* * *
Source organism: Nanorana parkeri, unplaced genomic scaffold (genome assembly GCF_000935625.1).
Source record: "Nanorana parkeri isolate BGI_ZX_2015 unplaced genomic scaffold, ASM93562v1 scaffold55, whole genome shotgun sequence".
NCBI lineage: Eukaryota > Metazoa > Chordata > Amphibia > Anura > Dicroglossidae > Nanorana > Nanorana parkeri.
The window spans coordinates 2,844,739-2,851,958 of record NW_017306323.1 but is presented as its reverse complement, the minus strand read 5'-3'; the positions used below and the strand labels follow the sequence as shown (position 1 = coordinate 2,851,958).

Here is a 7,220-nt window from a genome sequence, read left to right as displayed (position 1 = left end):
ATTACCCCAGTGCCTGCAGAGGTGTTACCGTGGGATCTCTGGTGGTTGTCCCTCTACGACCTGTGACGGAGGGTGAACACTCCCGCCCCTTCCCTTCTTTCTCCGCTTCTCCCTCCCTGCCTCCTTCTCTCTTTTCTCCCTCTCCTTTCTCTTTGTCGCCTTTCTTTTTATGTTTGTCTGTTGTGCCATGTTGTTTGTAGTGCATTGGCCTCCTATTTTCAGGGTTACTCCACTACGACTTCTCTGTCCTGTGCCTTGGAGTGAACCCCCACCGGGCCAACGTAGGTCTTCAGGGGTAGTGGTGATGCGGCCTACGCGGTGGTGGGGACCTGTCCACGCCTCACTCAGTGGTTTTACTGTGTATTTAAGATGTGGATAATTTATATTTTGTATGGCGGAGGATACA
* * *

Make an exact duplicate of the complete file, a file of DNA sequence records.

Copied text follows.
Source organism: Nanorana parkeri, unplaced genomic scaffold (genome assembly GCF_000935625.1).
Source record: "Nanorana parkeri isolate BGI_ZX_2015 unplaced genomic scaffold, ASM93562v1 scaffold55, whole genome shotgun sequence".
NCBI lineage: Eukaryota > Metazoa > Chordata > Amphibia > Anura > Dicroglossidae > Nanorana > Nanorana parkeri.
The window spans coordinates 2,844,739-2,851,958 of record NW_017306323.1 but is presented as its reverse complement, the minus strand read 5'-3'; the positions used below and the strand labels follow the sequence as shown (position 1 = coordinate 2,851,958).

Here is a 7,220-nt window from a genome sequence, read left to right as displayed (position 1 = left end):
ATTACCCCAGTGCCTGCAGAGGTGTTACCGTGGGATCTCTGGTGGTTGTCCCTCTACGACCTGTGACGGAGGGTGAACACTCCCGCCCCTTCCCTTCTTTCTCCGCTTCTCCCTCCCTGCCTCCTTCTCTCTTTTCTCCCTCTCCTTTCTCTTTGTCGCCTTTCTTTTTATGTTTGTCTGTTGTGCCATGTTGTTTGTAGTGCATTGGCCTCCTATTTTCAGGGTTACTCCACTACGACTTCTCTGTCCTGTGCCTTGGAGTGAACCCCCACCGGGCCAACGTAGGTCTTCAGGGGTAGTGGTGATGCGGCCTACGCGGTGGTGGGGACCTGTCCACGCCTCACTCAGTGGTTTTACTGTGTATTTAAGATGTGGATAATTTATATTTTGTATGGCGGAGGATACA